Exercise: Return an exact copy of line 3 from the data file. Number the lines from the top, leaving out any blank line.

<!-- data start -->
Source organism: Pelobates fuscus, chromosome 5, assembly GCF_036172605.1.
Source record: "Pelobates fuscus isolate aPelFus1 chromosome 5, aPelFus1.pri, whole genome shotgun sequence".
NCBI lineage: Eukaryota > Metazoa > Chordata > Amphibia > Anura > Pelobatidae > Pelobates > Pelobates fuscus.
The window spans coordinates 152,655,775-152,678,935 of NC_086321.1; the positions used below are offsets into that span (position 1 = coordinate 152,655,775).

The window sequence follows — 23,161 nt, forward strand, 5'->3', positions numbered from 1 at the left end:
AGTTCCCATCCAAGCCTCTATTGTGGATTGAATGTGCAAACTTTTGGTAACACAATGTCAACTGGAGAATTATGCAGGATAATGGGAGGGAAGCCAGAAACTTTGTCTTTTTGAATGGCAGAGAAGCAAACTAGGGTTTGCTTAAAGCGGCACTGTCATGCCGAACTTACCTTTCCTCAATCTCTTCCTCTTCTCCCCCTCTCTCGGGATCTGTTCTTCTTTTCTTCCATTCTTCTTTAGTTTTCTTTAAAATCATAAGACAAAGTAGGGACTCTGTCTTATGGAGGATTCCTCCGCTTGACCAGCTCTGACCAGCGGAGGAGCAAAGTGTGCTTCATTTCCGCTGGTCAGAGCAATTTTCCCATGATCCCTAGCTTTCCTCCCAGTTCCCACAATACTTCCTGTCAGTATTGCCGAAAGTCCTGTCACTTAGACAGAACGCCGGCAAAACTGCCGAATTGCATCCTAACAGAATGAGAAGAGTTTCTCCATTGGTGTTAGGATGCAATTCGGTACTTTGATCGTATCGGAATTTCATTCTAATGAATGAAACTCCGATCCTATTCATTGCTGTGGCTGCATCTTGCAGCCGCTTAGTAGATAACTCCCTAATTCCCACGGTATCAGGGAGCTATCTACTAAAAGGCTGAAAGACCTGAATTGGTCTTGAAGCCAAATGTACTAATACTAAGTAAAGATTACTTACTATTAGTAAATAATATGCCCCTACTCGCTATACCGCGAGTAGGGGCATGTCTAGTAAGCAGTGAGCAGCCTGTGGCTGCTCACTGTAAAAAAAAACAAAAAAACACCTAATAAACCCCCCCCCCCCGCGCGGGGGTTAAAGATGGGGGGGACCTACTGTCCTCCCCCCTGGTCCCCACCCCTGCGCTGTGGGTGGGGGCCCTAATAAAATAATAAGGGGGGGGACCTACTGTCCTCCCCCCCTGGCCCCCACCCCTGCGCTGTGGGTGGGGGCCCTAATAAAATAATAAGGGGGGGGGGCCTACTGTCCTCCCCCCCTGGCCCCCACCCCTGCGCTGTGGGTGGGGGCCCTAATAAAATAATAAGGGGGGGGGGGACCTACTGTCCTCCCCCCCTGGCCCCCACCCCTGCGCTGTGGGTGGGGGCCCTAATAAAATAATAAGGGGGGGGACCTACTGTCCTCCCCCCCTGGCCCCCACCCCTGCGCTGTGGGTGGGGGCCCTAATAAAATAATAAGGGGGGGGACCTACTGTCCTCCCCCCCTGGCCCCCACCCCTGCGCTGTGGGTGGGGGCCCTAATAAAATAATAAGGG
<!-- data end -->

NCBI lineage: Eukaryota > Metazoa > Chordata > Amphibia > Anura > Pelobatidae > Pelobates > Pelobates fuscus.